Republicans said Mueller’s probe was a “witch hunt” by a margin of 81 percent to 12 percent. Another poll showed that Republicans think Mueller is setting Trump up, by a 61-17 margin. A May CBS news poll even showed that more Americans thought the probe was “politically motivated” (53 percent) than “justified” (44 percent).
We now have an investigation, for all intents and purposes, that around half of the most reliable voters regard as suspect. And a very strong majority of Republicans regard it not just as questionable, but as conspiratorial. The Nunes memo, the Strzok testimony and the Page warrant application all provide them something to latch on to, regardless of how accurately those things are being interpreted and portrayed. The messy and imperfect nature of investigations is being laid bare thanks to the fact that Republicans are in charge and thanks to the fact that we have a president who is willing to push the bounds of acceptable discourse and lodge any conspiracy theory he feels at any given point.
.. If Mueller finds anything but a smoking gun,
- Republicans will be hard-pressed to convince their base that Trump did anything wrong, much less that his offenses are worthy of impeachment or removal from office.
- If he tries to charge Trump, Republicans will justifiably point out that this isn’t how things are usually done, and it will feed their sense of persecution. And
- if Mueller exonerates or clears Trump, we’ll have a whole other side of the political debate that had been counting on him to carry out its own predetermined version of justice — a side convinced that collusion and obstruction of justice are already completely apparent, based upon publicly available evidence.
It’s not a recipe for a resolution, especially not a tidy one. In fact, it’s a recipe for the kind of destabilization that Russia and Vladimir Putin sought in the first place.
Russian-Backed Facebook Accounts Staged Events Around Divisive Issues
They publicized or financed at least 60 events—on all sides of most polarizing issues—before and after the 2016 election
.. In July 2016, as outrage swelled over fatal shootings in Dallas and Minneapolis, alleged social-media agitators tied to Russia worked quickly to capitalize on the emotionally charged atmosphere.
Workers linked to a Russia-based firm organized two gatherings, both for July 10: In Dallas, a “Blue Lives Matter” rally honored the five police officers slain there on July 7; and near Minneapolis, nearly 300 people rallied in support of Philando Castile, a man fatally shot by a police officer during a traffic stop.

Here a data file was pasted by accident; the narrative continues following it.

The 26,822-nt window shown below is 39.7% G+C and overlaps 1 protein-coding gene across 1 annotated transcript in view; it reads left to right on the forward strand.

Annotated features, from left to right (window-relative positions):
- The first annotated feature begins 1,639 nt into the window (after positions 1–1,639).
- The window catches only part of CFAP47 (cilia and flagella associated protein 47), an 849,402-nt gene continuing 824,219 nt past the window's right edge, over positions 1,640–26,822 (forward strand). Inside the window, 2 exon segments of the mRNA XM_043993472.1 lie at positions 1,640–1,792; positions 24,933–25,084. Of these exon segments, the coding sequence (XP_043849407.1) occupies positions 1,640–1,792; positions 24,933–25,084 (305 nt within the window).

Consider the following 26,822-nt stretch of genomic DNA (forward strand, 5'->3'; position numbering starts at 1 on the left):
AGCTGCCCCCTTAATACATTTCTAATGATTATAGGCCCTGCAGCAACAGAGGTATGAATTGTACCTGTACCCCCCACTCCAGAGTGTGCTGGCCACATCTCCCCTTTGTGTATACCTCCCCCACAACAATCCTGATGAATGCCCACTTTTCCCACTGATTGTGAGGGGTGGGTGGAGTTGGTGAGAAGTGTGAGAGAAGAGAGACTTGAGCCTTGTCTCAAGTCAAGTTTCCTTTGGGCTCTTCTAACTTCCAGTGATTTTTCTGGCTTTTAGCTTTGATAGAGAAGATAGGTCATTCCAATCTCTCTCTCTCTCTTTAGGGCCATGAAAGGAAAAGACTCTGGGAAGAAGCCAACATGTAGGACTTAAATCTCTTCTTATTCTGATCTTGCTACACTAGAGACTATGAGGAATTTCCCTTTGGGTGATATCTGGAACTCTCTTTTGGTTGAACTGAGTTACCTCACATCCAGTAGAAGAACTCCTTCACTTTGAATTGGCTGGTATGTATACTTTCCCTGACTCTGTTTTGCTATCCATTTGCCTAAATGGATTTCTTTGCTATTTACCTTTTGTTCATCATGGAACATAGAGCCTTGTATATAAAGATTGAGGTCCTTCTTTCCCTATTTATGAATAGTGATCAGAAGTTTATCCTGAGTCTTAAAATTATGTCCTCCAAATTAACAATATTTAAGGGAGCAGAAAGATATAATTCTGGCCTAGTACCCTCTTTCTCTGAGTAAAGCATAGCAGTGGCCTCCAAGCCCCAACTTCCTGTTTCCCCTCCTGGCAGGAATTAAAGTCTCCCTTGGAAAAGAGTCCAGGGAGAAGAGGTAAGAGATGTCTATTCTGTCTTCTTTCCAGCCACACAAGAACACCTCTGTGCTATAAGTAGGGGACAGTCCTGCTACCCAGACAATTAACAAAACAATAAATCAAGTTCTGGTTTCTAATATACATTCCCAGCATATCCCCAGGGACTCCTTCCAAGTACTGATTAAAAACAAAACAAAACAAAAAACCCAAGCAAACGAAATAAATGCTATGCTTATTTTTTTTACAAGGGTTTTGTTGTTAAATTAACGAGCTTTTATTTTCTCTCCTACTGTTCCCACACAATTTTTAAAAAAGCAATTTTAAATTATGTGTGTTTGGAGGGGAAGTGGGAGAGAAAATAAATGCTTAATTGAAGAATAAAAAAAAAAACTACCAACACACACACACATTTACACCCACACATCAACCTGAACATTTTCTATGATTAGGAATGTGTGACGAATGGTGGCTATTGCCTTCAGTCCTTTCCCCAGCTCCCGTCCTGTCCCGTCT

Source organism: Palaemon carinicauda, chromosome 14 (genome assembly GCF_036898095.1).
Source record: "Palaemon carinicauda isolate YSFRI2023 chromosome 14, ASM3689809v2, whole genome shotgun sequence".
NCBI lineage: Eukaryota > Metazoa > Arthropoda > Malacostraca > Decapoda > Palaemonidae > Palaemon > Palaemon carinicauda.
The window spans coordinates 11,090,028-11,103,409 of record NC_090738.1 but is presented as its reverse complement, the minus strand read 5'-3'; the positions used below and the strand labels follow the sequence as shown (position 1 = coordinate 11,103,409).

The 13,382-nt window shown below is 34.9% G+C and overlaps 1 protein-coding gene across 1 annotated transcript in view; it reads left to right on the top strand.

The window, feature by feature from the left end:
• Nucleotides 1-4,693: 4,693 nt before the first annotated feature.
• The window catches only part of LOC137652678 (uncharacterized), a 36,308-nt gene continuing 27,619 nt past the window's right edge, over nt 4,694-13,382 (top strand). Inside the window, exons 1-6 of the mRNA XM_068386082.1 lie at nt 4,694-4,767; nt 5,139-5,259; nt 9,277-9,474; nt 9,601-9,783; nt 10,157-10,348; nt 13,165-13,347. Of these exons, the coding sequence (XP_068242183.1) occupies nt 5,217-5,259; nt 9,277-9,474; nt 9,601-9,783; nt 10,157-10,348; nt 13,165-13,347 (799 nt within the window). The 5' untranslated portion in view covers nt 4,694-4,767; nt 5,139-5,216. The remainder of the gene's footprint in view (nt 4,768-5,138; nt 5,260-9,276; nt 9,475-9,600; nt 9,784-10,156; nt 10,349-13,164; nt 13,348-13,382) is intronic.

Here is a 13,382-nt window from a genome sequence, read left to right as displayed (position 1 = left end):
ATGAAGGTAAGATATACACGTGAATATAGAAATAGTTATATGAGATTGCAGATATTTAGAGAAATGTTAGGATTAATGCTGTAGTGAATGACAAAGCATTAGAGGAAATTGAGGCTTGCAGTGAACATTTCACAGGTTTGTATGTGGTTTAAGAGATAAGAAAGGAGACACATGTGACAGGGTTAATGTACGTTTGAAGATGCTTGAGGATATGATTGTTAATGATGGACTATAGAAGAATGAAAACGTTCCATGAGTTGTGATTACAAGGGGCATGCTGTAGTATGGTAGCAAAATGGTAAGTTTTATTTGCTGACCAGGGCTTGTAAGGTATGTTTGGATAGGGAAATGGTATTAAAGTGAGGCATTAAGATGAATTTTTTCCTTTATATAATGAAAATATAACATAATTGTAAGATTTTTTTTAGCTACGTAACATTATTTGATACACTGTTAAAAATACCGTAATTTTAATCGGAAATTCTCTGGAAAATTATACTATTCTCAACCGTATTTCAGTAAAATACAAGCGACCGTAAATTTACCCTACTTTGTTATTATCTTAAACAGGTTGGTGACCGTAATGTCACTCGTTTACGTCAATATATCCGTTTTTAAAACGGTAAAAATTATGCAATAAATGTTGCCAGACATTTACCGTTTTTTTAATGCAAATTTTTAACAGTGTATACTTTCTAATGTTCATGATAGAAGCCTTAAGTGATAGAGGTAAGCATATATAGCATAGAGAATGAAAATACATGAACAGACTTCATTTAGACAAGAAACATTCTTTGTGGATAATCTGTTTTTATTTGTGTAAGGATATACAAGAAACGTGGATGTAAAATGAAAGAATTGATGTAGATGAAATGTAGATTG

The events show that the Russian-linked account activity went far beyond paying for polarizing ads dropped into Facebook members’ news feeds. At least 60 rallies, protests and marches were publicized or financed by eight Russia-backed Facebook accounts from Los Angeles to Washington, D.C., according to a review by The Wall Street Journal
.. it had found 470 such accounts that it says belonged to Russians and that sought to exploit social divisions in the U.S. through provocative issue ads... but the live events demonstrate how the alleged use of social media by Russian forces served as a launchpad for deeper infiltration into the American democratic process. Many rallies were sparsely attended, but some attracted news coverage, helping the accounts seem legitimate.. People representing “Black Matters US,” one of the Russia-backed accounts, pressured Los Angeles activist Nolan Hack to plan events that would raise the account’s visibility... Collectively, the eight accounts analyzed by the Journal were “liked” nearly two million times
.. Russian entities likely promoted events because the Kremlin believes protests destabilize democracies, according to Ms. Oates, who studies Russian propaganda. Event listings show how Russia-backed pages organized protests for and against the same issues. The page “Born Patriotic” planned 17 pro-Trump rallies on the same day in August 2016 while “Black Matters” hosted anti-Trump rallies after the election.